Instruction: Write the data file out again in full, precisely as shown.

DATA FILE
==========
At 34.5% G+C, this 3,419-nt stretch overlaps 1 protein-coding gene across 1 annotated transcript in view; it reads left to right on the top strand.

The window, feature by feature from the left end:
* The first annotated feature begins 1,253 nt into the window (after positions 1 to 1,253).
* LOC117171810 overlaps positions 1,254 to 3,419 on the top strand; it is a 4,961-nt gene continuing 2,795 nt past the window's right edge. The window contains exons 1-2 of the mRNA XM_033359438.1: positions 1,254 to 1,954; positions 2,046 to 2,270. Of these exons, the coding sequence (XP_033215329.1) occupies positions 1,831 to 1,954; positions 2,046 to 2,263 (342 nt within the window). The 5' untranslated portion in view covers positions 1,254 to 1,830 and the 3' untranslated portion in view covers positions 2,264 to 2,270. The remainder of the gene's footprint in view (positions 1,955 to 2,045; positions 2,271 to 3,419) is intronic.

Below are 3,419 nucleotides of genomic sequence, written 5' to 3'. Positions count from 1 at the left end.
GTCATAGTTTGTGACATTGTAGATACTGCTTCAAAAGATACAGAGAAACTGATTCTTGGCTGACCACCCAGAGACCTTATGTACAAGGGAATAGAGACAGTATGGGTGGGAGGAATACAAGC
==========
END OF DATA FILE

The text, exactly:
At 34.5% G+C, this 3,419-nt stretch overlaps 1 protein-coding gene across 1 annotated transcript in view; it reads left to right on the top strand.

The window, feature by feature from the left end:
* The first annotated feature begins 1,253 nt into the window (after positions 1 to 1,253).
* LOC117171810 overlaps positions 1,254 to 3,419 on the top strand; it is a 4,961-nt gene continuing 2,795 nt past the window's right edge. The window contains exons 1-2 of the mRNA XM_033359438.1: positions 1,254 to 1,954; positions 2,046 to 2,270. Of these exons, the coding sequence (XP_033215329.1) occupies positions 1,831 to 1,954; positions 2,046 to 2,263 (342 nt within the window). The 5' untranslated portion in view covers positions 1,254 to 1,830 and the 3' untranslated portion in view covers positions 2,264 to 2,270. The remainder of the gene's footprint in view (positions 1,955 to 2,045; positions 2,271 to 3,419) is intronic.

Below are 3,419 nucleotides of genomic sequence, written 5' to 3'. Positions count from 1 at the left end.
GTCATAGTTTGTGACATTGTAGATACTGCTTCAAAAGATACAGAGAAACTGATTCTTGGCTGACCACCCAGAGACCTTATGTACAAGGGAATAGAGACAGTATGGGTGGGAGGAATACAAGC